Dominance of outdated technologies

Originally, computers were controlled by a single program which was responsible for working with all devices and performing all tasks. The emergence of operating systems made it possible to switch between tasks and move shared code (e.g. device drivers) between programs or to a shared storage space. This was undoubtedly a big step forward at the time.

The concepts of multitasking and windows which appeared afterwards improved and developed this approach. At the same time, the concepts of a program, an application, a task and a process are purely technical, i.e. they are used to organize the work of a computer. They have nothing to do with the scope of tasks that the user can solve with them. Nevertheless, the user cannot avoid them.

Moreover, the concept of a program being a standard entity capable of performing certain tasks on a computer has been ingrained in modern digital systems, making developers treat different programs in a similar way. As a result, modern computers tend to execute hundreds of processes and thousands of threads, even if the user is performing a single operation. From the point of view of the end user, there is no such thing as ‘a program in general’, since any program is designed to perform a specific function. However, this difference is only reflected in its behavior rather than the structure.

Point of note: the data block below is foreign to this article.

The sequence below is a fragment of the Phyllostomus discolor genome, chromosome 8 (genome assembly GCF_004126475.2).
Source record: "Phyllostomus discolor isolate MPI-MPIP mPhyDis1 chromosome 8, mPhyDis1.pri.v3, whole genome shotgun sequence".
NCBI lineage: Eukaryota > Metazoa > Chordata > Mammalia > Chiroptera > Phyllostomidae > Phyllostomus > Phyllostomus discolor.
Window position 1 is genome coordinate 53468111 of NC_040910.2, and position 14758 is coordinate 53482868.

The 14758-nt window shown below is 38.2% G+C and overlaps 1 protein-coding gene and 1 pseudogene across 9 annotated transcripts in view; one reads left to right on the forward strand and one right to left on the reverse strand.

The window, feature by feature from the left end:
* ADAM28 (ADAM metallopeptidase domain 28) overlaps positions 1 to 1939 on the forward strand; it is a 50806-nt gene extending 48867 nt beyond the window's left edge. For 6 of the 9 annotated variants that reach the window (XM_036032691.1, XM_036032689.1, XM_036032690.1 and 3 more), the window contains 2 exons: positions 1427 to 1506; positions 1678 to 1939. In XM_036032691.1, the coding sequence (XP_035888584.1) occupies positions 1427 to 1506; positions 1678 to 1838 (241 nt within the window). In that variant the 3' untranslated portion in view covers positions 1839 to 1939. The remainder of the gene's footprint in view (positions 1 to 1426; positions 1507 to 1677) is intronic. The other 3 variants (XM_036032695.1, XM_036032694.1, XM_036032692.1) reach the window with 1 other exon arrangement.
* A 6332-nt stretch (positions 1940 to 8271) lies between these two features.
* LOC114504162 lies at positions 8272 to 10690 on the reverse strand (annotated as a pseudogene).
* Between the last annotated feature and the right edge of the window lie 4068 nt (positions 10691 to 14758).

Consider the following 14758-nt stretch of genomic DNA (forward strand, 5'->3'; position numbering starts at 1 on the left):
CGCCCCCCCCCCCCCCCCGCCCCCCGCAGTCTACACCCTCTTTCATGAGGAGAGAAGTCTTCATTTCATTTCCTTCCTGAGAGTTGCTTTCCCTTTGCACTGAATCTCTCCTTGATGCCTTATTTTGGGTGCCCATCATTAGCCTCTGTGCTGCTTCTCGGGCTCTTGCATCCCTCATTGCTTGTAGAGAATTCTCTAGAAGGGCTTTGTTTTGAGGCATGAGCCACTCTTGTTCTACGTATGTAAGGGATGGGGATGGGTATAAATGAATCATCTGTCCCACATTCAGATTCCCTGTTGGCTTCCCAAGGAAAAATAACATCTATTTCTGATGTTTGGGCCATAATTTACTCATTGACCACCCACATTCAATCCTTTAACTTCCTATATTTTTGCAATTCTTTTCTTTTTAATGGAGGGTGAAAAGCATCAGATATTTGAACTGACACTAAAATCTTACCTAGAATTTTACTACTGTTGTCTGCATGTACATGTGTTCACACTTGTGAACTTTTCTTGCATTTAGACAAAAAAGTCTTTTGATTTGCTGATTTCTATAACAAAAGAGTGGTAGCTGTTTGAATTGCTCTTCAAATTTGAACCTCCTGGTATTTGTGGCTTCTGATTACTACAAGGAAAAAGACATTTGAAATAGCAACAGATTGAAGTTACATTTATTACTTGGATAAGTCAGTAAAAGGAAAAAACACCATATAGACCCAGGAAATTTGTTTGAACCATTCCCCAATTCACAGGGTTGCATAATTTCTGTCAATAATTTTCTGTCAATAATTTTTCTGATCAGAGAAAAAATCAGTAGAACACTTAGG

The file system is another example of a widespread, outdated technology. From the user’s point of view, the origin of the object (image, document) that the user is working with is not important: it can be loaded from a local file, extracted from an archive, downloaded from the network or created by another program. Many modern systems (e. g. browsers, mail clients, messengers) support the ability to work with objects that are not represented by local files, but this is often done either by creating a hidden temporary file or by supporting multiple data sources within the program itself (opening documents from disk or over the network).

Another problem with the concept of a file is that it merges two entities together: the data to work with and the form of its representation (storage). As a result, the program may refuse to process an object (e.g. open an image) just because its file format is not supported.

Giving up outdated technologies can be painful, but it is totally possible when creating a new operating system. Sivelkiria redefines the very concept of an operating system: It turns the computer from an environment for running unrelated applications into a single system, all parts of which are interconnected. As a result, the unnecessary technical details go away: the user does not have to think in terms of applications, processes or files, since these entities no longer exist on their computer.